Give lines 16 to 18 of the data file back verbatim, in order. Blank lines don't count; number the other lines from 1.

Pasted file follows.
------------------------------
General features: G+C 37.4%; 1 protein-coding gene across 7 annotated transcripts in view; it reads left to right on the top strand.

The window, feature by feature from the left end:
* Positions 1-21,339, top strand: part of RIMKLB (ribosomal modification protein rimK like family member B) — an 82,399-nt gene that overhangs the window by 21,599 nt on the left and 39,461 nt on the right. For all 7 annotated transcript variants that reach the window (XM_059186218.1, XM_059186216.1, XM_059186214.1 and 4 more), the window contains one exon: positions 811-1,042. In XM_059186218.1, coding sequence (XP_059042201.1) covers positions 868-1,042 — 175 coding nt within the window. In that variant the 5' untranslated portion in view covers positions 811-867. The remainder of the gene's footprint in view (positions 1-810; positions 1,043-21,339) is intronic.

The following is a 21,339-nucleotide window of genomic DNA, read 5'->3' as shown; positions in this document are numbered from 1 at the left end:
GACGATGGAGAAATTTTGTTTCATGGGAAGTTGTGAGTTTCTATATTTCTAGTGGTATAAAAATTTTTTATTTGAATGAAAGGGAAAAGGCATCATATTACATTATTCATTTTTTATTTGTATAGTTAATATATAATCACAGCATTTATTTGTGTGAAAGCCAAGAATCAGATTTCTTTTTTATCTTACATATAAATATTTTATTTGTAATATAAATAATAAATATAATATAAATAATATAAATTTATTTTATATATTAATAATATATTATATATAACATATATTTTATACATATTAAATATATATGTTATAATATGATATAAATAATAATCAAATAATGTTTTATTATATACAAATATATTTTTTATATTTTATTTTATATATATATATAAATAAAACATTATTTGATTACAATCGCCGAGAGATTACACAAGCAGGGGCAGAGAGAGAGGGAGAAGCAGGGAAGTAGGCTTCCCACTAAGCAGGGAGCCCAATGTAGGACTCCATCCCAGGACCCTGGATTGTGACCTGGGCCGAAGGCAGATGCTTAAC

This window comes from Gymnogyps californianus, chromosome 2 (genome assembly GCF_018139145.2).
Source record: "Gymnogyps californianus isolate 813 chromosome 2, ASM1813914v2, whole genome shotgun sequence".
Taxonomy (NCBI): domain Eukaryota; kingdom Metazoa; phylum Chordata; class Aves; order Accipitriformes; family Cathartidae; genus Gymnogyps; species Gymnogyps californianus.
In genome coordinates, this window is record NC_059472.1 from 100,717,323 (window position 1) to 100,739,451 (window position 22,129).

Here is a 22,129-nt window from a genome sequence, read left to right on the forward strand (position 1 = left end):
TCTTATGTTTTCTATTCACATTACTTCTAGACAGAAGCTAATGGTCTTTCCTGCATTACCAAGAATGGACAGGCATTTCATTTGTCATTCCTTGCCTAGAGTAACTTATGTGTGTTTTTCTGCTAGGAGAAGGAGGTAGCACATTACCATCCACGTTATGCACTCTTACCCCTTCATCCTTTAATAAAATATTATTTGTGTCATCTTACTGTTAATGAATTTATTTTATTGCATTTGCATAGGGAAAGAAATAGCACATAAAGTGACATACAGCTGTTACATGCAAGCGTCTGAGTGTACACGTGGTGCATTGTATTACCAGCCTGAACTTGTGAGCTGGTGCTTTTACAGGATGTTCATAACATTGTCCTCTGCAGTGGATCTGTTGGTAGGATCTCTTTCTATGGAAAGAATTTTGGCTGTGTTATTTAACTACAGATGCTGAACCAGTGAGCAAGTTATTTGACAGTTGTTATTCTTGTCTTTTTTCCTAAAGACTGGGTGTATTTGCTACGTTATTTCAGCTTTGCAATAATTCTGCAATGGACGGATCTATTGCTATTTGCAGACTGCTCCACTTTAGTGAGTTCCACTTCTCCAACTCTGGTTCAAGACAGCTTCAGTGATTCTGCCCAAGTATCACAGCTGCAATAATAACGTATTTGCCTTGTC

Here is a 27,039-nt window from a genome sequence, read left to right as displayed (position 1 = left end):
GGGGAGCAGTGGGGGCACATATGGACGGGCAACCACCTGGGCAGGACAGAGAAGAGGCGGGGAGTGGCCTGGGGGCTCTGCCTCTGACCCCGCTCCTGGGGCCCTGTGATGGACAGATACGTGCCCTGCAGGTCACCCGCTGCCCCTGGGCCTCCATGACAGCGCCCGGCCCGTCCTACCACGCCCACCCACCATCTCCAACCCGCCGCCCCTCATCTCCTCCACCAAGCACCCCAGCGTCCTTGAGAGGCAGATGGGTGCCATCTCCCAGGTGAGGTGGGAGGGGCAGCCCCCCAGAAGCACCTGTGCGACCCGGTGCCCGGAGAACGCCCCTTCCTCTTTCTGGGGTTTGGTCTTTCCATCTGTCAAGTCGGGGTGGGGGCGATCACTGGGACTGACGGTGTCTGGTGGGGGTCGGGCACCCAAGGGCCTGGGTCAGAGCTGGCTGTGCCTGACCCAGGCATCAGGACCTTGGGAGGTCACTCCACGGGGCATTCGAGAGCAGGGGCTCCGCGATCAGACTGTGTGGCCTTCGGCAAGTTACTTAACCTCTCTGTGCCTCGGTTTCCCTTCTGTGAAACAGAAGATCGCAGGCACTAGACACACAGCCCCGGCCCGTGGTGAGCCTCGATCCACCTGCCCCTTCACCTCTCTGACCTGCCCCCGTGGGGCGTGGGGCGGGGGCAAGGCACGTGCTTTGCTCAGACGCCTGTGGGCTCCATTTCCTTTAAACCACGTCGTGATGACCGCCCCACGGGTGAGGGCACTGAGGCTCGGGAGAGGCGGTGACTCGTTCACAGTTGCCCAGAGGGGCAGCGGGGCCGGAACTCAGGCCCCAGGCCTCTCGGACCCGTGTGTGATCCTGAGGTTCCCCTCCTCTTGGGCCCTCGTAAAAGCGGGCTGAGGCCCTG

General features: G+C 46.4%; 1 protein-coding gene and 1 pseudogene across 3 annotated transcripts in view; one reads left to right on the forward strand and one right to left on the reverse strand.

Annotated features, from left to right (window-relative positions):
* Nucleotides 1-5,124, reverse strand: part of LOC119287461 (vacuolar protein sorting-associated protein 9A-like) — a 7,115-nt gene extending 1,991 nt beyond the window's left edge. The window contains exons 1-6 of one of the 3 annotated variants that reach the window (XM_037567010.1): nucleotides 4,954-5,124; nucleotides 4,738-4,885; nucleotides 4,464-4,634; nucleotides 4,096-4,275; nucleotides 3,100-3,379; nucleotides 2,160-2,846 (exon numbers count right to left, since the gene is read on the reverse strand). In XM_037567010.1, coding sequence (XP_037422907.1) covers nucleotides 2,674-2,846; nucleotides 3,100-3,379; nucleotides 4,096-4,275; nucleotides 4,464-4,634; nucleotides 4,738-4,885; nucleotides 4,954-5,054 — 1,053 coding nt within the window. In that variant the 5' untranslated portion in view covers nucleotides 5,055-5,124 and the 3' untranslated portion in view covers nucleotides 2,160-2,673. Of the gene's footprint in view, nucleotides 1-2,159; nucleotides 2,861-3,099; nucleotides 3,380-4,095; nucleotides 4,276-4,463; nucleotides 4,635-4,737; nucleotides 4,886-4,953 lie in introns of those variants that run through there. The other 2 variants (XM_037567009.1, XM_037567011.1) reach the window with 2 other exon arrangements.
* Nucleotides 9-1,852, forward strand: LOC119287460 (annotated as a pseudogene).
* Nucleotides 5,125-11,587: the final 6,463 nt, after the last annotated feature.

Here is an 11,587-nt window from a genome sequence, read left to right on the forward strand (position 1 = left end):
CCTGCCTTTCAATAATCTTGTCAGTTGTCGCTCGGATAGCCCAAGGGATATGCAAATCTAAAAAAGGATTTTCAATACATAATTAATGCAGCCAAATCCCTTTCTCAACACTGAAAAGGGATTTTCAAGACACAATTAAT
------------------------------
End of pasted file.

* Nucleotides 1-5,124, reverse strand: part of LOC119287461 (vacuolar protein sorting-associated protein 9A-like) — a 7,115-nt gene extending 1,991 nt beyond the window's left edge. The window contains exons 1-6 of one of the 3 annotated variants that reach the window (XM_037567010.1): nucleotides 4,954-5,124; nucleotides 4,738-4,885; nucleotides 4,464-4,634; nucleotides 4,096-4,275; nucleotides 3,100-3,379; nucleotides 2,160-2,846 (exon numbers count right to left, since the gene is read on the reverse strand). In XM_037567010.1, coding sequence (XP_037422907.1) covers nucleotides 2,674-2,846; nucleotides 3,100-3,379; nucleotides 4,096-4,275; nucleotides 4,464-4,634; nucleotides 4,738-4,885; nucleotides 4,954-5,054 — 1,053 coding nt within the window. In that variant the 5' untranslated portion in view covers nucleotides 5,055-5,124 and the 3' untranslated portion in view covers nucleotides 2,160-2,673. Of the gene's footprint in view, nucleotides 1-2,159; nucleotides 2,861-3,099; nucleotides 3,380-4,095; nucleotides 4,276-4,463; nucleotides 4,635-4,737; nucleotides 4,886-4,953 lie in introns of those variants that run through there. The other 2 variants (XM_037567009.1, XM_037567011.1) reach the window with 2 other exon arrangements.
* Nucleotides 9-1,852, forward strand: LOC119287460 (annotated as a pseudogene).
* Nucleotides 5,125-11,587: the final 6,463 nt, after the last annotated feature.